First let me preface this by saying, I tend to be a bleeding heart on many issues, which is why I have been confused with the media coverage on this one. I feel I should be sympathetic towards folks who are losing their homes....but, in certain instances I don't understand why the media paints this event as being so tragic.

I categorize foreclosures in two buckets.

The first small bucket is the foreclosure as result of some other major tragedy in one's life (like huge medical bills, job loss, death in the family, or divorce etc.). My heart goes out to these folks, as they have much larger problems to deal with than losing their home. In some instance they are truely in danger of becoming homeless.

The second big bucket is the foreclosures resulting from the housing bubble. These folks are facing foreclosure for a variety of reasons (couldn't refinance, appraisals coming in low, fraudulent documentation of income, ARM resets, to name a few). If they lose their it really a bad thing? Worst case, they can rent a house or apartment like the rest of us. They are not on the path to becoming homeless.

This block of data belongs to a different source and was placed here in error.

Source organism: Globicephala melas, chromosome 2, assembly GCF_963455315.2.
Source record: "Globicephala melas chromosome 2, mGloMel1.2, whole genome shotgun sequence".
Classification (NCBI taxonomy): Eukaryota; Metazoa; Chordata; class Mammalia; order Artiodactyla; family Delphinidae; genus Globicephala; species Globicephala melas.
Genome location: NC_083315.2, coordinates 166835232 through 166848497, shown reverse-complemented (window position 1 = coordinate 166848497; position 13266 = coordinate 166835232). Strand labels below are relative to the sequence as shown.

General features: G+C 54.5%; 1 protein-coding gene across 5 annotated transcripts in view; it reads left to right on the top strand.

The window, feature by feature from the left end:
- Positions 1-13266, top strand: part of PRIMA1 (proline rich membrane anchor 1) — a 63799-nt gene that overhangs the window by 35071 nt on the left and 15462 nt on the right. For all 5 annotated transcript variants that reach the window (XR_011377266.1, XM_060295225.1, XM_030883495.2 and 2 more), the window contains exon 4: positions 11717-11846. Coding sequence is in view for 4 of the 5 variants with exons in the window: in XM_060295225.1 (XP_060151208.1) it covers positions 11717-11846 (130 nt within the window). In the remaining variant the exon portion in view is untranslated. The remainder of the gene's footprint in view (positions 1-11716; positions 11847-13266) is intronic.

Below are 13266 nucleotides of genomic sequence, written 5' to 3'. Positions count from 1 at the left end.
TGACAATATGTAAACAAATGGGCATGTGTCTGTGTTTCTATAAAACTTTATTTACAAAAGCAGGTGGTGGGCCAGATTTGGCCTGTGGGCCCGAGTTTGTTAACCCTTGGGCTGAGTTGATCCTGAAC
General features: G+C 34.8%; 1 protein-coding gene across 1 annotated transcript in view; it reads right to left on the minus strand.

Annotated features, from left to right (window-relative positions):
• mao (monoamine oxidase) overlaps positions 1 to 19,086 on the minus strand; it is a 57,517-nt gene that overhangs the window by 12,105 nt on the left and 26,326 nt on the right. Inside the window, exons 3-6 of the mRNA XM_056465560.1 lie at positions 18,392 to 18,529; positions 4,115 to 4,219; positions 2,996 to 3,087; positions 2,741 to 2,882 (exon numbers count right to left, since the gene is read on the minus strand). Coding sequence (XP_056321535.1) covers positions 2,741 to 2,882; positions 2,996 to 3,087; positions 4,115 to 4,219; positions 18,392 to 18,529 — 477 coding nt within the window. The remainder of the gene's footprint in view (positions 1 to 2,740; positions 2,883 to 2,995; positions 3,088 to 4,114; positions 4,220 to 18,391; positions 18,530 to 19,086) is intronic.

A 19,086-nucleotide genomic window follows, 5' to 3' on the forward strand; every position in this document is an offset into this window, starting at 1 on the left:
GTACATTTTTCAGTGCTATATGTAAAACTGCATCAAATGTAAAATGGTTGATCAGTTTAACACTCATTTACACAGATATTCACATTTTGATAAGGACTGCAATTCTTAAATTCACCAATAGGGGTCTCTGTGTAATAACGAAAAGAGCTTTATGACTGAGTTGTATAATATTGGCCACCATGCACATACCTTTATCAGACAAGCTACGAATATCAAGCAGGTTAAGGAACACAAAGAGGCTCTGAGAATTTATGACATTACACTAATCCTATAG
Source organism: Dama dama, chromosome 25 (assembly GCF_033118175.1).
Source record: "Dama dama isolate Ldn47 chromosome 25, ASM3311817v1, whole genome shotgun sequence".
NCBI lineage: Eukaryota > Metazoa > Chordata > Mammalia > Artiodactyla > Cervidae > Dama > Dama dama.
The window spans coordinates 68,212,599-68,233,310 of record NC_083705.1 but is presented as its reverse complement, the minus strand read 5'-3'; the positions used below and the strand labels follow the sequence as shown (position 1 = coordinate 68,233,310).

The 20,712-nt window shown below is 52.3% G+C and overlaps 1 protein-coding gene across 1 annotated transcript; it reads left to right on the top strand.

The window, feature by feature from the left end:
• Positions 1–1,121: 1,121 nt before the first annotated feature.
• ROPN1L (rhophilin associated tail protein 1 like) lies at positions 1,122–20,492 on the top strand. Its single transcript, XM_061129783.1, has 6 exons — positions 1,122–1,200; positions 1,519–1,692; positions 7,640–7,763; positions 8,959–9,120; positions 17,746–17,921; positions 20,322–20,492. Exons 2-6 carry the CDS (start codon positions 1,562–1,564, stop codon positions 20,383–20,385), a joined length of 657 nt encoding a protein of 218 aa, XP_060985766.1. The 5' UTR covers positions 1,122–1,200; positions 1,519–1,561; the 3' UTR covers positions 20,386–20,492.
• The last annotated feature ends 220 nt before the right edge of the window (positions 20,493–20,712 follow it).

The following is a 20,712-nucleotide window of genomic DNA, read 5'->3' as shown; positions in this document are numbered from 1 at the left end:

Some sweeping generalizations.......
Housing bubble foreclosure folks are likely to take a credit hit, but lets not forget that a large portion of these folks had poor credit to begin with.
In cases where buyers didn't put any money down, which is likely to be a common scenario if they are having trouble refinancing, they aren't even losing any of their hard earned $$.

So where exactly is the tragedy....? In sum, they already had bad credit, they aren't losing their life savings, and they will save money by renting.

Wednesday, August 22, 2007

Month's Inventory by Zip for July/Aug